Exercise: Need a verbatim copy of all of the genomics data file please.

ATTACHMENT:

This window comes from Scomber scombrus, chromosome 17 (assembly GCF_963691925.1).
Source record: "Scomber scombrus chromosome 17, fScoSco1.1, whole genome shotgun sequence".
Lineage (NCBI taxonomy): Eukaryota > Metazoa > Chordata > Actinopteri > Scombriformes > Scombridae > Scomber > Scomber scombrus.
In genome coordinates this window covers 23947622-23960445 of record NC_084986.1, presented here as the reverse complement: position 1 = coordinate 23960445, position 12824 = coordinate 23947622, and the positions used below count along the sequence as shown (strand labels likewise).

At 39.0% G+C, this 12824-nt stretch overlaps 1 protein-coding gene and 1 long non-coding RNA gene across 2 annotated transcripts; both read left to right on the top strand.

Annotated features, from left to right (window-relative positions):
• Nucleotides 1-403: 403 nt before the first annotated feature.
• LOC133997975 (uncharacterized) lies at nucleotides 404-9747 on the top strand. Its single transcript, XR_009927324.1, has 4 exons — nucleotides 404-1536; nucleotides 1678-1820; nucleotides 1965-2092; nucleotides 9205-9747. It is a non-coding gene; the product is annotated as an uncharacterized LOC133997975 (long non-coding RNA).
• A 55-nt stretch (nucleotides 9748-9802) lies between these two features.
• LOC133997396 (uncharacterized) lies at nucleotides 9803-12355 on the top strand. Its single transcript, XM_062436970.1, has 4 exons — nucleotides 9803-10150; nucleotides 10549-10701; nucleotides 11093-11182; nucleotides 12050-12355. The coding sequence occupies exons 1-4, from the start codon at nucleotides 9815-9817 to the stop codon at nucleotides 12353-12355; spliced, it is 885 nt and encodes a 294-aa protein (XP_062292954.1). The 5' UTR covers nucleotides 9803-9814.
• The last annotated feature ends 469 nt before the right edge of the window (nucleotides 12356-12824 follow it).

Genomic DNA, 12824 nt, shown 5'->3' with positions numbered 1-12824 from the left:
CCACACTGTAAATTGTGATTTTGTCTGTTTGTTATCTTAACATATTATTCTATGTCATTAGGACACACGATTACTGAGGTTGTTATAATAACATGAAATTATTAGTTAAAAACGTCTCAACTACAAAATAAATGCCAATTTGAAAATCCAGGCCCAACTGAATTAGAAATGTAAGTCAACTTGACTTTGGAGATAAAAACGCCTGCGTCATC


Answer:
This window comes from Scomber scombrus, chromosome 17 (assembly GCF_963691925.1).
Source record: "Scomber scombrus chromosome 17, fScoSco1.1, whole genome shotgun sequence".
Lineage (NCBI taxonomy): Eukaryota > Metazoa > Chordata > Actinopteri > Scombriformes > Scombridae > Scomber > Scomber scombrus.
In genome coordinates this window covers 23947622-23960445 of record NC_084986.1, presented here as the reverse complement: position 1 = coordinate 23960445, position 12824 = coordinate 23947622, and the positions used below count along the sequence as shown (strand labels likewise).

At 39.0% G+C, this 12824-nt stretch overlaps 1 protein-coding gene and 1 long non-coding RNA gene across 2 annotated transcripts; both read left to right on the top strand.

Annotated features, from left to right (window-relative positions):
• Nucleotides 1-403: 403 nt before the first annotated feature.
• LOC133997975 (uncharacterized) lies at nucleotides 404-9747 on the top strand. Its single transcript, XR_009927324.1, has 4 exons — nucleotides 404-1536; nucleotides 1678-1820; nucleotides 1965-2092; nucleotides 9205-9747. It is a non-coding gene; the product is annotated as an uncharacterized LOC133997975 (long non-coding RNA).
• A 55-nt stretch (nucleotides 9748-9802) lies between these two features.
• LOC133997396 (uncharacterized) lies at nucleotides 9803-12355 on the top strand. Its single transcript, XM_062436970.1, has 4 exons — nucleotides 9803-10150; nucleotides 10549-10701; nucleotides 11093-11182; nucleotides 12050-12355. The coding sequence occupies exons 1-4, from the start codon at nucleotides 9815-9817 to the stop codon at nucleotides 12353-12355; spliced, it is 885 nt and encodes a 294-aa protein (XP_062292954.1). The 5' UTR covers nucleotides 9803-9814.
• The last annotated feature ends 469 nt before the right edge of the window (nucleotides 12356-12824 follow it).

Genomic DNA, 12824 nt, shown 5'->3' with positions numbered 1-12824 from the left:
CCACACTGTAAATTGTGATTTTGTCTGTTTGTTATCTTAACATATTATTCTATGTCATTAGGACACACGATTACTGAGGTTGTTATAATAACATGAAATTATTAGTTAAAAACGTCTCAACTACAAAATAAATGCCAATTTGAAAATCCAGGCCCAACTGAATTAGAAATGTAAGTCAACTTGACTTTGGAGATAAAAACGCCTGCGTCATC